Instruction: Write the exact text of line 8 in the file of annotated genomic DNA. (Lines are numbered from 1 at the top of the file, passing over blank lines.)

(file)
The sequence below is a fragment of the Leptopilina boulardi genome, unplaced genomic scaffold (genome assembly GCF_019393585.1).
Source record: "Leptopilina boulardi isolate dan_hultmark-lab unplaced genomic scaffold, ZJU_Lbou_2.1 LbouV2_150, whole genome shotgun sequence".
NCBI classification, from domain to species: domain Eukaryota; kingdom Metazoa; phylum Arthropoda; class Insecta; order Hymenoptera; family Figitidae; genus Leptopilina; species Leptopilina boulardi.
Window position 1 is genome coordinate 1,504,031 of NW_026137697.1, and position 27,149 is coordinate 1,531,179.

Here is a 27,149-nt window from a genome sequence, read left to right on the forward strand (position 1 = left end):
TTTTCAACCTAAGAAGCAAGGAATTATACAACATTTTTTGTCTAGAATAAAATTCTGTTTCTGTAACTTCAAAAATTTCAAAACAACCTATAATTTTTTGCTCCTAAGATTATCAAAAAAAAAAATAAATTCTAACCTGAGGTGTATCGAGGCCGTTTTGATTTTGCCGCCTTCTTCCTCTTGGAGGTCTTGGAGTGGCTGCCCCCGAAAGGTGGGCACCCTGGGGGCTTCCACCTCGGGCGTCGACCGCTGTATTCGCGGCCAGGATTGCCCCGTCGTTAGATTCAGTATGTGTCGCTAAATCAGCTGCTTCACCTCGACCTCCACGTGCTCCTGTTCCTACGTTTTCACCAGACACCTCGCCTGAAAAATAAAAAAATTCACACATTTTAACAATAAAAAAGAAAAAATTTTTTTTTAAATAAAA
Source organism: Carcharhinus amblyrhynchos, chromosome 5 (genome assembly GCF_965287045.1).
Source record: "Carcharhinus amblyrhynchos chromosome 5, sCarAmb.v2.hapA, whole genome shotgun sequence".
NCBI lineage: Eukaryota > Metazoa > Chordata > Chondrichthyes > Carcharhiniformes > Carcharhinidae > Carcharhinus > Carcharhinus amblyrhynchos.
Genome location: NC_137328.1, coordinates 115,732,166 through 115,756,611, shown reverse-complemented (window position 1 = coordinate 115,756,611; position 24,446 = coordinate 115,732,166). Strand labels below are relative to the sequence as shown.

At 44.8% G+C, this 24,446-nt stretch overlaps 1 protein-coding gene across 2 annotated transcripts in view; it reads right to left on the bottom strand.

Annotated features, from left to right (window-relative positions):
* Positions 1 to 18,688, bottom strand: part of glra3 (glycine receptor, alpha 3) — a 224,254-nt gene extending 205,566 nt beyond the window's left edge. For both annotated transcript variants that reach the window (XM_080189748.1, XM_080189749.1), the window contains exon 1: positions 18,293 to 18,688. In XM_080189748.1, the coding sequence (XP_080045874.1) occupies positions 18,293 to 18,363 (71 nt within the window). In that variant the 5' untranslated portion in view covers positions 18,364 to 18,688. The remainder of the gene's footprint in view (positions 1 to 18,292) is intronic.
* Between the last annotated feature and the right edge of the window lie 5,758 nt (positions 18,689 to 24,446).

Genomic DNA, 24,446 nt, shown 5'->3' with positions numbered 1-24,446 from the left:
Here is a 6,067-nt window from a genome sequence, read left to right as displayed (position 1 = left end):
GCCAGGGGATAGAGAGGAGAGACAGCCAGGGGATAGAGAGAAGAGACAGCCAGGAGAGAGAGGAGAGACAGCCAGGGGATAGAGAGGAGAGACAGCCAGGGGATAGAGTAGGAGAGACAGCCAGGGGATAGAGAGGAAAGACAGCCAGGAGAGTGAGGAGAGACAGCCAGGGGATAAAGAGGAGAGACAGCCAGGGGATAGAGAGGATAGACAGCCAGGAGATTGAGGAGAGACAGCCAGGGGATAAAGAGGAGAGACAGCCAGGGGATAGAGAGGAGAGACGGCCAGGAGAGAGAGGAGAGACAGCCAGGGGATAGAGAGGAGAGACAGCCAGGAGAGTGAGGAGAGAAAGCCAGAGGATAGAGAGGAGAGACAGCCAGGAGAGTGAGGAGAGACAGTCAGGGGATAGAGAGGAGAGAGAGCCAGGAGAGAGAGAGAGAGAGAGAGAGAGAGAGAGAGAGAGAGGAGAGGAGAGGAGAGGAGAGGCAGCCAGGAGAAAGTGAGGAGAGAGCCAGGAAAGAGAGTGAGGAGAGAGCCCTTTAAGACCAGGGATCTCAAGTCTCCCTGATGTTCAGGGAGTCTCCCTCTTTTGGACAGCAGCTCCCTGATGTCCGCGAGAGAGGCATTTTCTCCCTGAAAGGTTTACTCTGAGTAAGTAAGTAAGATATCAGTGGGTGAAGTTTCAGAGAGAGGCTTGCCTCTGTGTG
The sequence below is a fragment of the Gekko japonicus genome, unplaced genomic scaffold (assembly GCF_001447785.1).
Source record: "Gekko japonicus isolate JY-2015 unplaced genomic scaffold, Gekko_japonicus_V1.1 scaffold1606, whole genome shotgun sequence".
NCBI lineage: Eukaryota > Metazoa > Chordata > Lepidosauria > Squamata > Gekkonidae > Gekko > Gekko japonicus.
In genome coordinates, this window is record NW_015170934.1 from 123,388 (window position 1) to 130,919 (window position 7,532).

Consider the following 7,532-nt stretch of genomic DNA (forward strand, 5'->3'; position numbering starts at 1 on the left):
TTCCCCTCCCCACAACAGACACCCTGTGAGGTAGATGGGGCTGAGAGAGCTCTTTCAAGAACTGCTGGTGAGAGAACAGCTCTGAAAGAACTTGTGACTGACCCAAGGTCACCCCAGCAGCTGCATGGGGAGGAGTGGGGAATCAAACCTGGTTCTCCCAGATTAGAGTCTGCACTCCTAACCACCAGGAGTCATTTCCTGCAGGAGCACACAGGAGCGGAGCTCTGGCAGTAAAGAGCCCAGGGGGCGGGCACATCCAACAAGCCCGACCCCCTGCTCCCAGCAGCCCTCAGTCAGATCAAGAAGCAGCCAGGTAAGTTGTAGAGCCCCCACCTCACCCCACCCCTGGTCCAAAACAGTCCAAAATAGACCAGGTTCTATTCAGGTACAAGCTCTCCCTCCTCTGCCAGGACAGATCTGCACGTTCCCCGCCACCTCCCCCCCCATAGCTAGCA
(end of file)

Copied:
Source record: "Carcharhinus amblyrhynchos chromosome 5, sCarAmb.v2.hapA, whole genome shotgun sequence".